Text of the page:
June Lecture: Did Brian Boru Save Ireland from a Viking Conquest?

We are thrilled to announce that our June lecture will be on someone very close to all of our hearts here in Killaloe and Ballina – Brian Boru! This is our first lecture on the man himself, and we hope we will see you in June.

Our speaker on the night is the eminent Professor Howard B. Clarke. Professor Clarke, MRIA, is a former lecturer with the School of History in University College Dublin. He is now the honourable editor of the journal of the Royal Society of Antiquaries Ireland, a director of the Medieval Trust in Dublin, and continues to publish extensively on the world of medieval Ireland. He is also well known as the author of the Irish Historic Towns Atlas by the Royal Irish Academy on the Viking town.

One of the persistent myths about Brian Boru is that he saved Ireland from a Viking conquest. This illustrated talk focuses on the nature of kingship in Ireland a thousand years ago, and on the course and consequences of the Battle of Clontarf in 1014. This Irish Times interview on the topic with Professor Clarke will give a flavour of the evening’s topic.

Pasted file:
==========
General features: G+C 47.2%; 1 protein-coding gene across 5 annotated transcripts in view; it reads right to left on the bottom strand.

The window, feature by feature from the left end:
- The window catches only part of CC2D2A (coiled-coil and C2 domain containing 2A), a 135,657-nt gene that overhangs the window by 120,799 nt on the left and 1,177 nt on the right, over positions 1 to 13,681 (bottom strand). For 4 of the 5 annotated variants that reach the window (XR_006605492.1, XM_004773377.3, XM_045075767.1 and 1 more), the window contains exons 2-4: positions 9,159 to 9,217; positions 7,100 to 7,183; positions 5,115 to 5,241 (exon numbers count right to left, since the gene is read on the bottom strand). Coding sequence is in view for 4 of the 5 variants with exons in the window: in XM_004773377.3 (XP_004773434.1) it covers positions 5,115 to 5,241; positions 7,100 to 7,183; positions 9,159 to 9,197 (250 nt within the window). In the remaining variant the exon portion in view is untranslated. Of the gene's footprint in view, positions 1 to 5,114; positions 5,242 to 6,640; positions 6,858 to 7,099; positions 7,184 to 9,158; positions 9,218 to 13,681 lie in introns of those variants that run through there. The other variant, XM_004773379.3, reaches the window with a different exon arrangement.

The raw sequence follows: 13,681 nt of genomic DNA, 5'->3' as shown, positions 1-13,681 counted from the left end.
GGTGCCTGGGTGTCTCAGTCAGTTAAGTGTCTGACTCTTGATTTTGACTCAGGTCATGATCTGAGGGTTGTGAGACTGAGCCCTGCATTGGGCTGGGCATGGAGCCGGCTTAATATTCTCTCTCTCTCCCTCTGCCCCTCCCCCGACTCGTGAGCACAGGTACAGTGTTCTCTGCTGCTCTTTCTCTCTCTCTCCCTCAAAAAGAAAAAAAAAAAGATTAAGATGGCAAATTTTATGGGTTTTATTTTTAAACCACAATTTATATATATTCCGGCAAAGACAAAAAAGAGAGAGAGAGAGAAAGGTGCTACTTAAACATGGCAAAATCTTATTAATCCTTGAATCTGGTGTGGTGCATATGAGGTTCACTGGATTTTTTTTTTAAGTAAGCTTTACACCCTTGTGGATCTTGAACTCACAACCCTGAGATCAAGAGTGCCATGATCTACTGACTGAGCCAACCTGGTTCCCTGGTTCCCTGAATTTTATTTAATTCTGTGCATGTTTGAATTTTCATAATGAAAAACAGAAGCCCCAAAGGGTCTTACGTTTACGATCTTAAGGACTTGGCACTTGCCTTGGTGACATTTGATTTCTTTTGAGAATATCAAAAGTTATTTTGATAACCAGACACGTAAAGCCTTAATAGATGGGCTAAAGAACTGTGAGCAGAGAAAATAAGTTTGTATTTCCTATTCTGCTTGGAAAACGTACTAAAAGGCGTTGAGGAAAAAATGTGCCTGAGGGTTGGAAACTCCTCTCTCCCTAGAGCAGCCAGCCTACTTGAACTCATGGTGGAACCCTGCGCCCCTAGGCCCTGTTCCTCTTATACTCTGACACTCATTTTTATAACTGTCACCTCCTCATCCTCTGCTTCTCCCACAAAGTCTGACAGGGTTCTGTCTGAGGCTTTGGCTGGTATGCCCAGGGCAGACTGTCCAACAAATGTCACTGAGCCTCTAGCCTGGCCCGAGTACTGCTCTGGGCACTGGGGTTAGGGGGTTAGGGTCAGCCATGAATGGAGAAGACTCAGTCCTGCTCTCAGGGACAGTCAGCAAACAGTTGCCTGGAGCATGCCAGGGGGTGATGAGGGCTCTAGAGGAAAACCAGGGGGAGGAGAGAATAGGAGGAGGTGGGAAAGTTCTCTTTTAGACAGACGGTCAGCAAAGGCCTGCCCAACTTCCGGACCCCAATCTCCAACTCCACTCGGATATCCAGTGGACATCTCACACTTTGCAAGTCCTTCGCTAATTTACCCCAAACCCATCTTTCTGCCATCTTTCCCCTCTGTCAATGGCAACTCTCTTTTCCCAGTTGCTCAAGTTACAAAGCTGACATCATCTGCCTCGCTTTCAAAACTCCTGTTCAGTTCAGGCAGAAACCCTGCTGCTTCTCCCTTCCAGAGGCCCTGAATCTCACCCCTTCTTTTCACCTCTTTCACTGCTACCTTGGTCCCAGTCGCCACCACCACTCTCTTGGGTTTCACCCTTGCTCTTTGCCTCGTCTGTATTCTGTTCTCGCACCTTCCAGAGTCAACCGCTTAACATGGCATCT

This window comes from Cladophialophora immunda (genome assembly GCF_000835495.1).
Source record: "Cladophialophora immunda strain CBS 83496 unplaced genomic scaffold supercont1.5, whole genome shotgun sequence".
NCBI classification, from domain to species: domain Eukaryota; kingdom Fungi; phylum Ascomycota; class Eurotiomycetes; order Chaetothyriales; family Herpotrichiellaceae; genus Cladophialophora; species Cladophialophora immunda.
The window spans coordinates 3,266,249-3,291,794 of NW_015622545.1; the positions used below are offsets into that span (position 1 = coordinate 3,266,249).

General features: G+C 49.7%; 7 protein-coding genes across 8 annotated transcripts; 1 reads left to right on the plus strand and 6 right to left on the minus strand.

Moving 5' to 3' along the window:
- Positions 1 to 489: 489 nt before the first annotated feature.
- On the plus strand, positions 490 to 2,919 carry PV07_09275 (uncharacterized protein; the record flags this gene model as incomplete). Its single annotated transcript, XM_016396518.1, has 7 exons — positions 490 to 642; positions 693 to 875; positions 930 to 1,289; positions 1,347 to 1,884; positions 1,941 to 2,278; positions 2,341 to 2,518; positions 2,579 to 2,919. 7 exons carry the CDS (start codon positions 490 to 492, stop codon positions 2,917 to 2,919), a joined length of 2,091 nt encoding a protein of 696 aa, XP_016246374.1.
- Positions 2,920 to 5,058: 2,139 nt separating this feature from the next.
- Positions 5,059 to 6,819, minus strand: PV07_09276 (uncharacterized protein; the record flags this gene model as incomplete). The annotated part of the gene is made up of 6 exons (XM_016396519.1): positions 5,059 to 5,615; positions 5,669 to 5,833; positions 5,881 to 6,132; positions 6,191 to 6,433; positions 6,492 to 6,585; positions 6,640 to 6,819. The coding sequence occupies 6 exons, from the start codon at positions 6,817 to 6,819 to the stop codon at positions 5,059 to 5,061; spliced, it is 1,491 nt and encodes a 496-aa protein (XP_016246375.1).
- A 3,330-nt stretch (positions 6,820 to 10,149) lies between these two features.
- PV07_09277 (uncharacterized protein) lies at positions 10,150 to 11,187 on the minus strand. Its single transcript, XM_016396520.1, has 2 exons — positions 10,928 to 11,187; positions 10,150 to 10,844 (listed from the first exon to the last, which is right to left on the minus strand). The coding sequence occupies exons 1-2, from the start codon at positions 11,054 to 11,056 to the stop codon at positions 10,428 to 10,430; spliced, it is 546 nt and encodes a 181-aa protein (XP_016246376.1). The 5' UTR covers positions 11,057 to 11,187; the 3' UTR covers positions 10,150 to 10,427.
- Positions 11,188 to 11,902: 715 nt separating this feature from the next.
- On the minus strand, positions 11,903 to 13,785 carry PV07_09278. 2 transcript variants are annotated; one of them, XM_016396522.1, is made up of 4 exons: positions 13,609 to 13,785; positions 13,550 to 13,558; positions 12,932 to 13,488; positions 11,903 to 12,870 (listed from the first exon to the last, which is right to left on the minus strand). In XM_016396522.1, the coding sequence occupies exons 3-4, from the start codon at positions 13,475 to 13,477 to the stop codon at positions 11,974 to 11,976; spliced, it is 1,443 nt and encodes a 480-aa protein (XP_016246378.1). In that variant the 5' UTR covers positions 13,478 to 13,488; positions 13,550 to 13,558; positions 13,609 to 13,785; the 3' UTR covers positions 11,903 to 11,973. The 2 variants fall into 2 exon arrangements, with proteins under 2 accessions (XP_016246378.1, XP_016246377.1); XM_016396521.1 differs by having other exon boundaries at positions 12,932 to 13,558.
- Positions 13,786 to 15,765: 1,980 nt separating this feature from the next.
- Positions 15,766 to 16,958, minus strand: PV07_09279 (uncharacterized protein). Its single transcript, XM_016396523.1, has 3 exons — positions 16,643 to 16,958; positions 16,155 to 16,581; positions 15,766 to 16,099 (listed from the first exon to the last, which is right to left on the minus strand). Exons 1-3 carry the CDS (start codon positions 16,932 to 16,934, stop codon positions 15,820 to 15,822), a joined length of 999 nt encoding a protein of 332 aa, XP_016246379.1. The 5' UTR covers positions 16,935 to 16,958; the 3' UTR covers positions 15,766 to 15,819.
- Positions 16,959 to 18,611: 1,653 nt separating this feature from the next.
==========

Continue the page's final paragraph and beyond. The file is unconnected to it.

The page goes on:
Professor Clarke’s book Dublin and the Viking World will be available to purchase on the night, so bring a few bob for that!

We will see you on the evening of Wednesday 27th June at 7.30pm (new later starting time!) in the back room of our venue at Wood and Bell café. Wood and Bell continue to provide our Society with this venue for free, and we thank them for this sponsorship. Please go in and have your lunch there if you want to thank them! Professor Clarke is travelling for this lecture, and we thank Kincora House guesthouse on Main St, Killaloe, for sponsoring his accommodation. Without the support of these generous local businesses, we would not be able to bring speakers such as this to our twin towns.

Entry to our June lecture is FREE as usual, and everyone of all ages and levels of interest is welcome. Help us promote this event by clicking ‘Going’ on the Facebook event here, or sharing this blogpost, or even by putting up a poster for us – you can print out one from this link. See you at the lecture – don’t forget the later starting time of 7.30pm!

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